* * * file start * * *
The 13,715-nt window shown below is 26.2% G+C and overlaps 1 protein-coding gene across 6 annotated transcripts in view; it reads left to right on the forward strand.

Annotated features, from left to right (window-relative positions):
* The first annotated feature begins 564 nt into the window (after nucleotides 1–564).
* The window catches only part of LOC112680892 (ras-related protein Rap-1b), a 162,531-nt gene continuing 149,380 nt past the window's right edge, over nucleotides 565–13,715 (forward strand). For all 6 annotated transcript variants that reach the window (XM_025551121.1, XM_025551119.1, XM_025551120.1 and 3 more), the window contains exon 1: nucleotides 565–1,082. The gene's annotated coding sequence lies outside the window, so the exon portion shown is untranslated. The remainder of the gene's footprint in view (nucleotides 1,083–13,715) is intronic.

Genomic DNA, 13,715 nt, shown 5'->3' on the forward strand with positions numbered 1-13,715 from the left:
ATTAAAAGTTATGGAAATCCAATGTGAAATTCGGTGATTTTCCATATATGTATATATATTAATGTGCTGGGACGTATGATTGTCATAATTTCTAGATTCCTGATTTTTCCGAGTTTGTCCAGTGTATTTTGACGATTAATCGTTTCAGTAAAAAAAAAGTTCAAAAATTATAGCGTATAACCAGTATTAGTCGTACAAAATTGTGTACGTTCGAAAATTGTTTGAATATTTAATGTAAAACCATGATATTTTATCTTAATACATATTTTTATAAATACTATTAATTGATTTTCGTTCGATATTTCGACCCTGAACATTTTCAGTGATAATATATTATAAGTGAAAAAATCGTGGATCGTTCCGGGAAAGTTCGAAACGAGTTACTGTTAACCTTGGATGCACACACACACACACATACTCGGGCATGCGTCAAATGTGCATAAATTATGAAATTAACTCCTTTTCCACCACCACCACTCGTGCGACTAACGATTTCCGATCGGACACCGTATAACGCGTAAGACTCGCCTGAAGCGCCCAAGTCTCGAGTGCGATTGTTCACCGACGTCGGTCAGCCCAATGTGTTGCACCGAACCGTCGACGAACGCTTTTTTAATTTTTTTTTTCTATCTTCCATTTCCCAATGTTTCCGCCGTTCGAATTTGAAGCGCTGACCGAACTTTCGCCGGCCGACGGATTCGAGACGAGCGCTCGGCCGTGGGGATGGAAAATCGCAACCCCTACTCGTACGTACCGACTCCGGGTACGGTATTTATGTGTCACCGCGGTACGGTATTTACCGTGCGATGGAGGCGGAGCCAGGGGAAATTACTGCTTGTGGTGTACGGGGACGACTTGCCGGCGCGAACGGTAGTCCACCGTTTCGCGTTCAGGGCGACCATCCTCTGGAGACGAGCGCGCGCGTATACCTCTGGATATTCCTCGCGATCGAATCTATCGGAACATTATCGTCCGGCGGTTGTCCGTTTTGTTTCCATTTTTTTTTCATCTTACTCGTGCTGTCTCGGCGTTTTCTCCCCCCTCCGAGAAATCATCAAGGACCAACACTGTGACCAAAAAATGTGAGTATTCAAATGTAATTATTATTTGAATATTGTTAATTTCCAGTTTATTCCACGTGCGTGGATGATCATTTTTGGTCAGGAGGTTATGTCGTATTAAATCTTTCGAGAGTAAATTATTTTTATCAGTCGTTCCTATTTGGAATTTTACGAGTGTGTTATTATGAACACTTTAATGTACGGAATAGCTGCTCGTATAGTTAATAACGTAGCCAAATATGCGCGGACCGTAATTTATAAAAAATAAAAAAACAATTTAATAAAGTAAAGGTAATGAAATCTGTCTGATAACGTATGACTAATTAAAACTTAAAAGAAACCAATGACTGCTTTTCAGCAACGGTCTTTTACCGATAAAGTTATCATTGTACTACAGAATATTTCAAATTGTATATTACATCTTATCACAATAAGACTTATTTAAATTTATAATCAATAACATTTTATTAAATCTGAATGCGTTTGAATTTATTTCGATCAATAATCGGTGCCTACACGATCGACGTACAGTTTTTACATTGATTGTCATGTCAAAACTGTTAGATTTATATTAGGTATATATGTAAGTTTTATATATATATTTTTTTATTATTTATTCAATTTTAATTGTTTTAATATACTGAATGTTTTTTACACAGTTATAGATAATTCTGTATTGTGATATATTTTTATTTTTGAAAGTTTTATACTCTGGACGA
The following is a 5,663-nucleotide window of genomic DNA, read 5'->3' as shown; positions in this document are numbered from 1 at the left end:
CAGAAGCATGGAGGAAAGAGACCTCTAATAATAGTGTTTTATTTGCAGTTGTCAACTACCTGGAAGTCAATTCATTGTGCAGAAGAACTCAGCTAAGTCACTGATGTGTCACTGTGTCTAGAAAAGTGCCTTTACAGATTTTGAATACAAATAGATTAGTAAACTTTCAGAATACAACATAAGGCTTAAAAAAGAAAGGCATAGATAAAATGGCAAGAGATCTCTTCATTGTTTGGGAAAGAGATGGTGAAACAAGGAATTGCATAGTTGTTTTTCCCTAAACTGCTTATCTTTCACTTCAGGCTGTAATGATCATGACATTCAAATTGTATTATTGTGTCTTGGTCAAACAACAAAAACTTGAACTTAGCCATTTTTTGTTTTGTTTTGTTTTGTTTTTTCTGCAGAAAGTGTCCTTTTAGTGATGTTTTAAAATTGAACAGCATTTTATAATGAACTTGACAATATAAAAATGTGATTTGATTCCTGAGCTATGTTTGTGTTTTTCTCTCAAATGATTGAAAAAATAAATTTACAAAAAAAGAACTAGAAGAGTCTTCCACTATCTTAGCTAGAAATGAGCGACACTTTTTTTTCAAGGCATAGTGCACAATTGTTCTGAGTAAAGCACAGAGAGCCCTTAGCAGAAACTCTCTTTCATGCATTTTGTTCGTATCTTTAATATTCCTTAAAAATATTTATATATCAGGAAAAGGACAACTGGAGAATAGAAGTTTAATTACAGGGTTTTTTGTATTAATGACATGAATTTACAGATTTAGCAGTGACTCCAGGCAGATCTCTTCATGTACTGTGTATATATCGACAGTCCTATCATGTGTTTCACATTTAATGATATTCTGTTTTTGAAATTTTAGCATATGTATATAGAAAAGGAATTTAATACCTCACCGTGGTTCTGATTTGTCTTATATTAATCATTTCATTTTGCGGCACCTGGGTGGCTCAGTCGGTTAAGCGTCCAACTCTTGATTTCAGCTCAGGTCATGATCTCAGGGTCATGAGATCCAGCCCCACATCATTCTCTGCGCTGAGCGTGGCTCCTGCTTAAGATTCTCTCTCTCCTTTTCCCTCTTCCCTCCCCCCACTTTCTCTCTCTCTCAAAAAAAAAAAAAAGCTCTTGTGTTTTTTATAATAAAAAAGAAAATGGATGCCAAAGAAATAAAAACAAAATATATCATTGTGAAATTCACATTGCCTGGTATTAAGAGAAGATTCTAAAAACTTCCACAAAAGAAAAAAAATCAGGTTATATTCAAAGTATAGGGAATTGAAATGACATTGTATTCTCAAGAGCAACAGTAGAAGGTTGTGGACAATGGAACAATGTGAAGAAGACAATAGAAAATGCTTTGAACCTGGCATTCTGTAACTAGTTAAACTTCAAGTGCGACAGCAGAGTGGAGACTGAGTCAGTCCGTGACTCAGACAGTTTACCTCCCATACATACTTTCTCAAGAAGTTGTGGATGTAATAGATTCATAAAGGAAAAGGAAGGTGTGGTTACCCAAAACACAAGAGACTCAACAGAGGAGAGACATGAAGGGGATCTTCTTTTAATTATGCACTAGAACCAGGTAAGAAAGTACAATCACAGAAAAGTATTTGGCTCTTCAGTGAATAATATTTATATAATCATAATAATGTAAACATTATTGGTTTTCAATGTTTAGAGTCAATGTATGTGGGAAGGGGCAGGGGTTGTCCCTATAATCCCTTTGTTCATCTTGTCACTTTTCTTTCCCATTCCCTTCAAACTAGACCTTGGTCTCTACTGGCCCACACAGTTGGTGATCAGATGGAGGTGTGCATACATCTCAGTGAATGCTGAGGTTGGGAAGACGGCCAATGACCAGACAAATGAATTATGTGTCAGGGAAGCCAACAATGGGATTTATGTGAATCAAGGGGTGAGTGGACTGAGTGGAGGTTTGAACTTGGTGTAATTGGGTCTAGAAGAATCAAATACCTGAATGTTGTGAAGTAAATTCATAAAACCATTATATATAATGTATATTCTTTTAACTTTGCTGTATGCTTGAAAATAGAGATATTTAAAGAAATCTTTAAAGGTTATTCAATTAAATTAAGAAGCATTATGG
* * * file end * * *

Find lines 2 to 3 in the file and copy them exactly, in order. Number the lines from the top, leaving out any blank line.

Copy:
Annotated features, from left to right (window-relative positions):
* The first annotated feature begins 564 nt into the window (after nucleotides 1–564).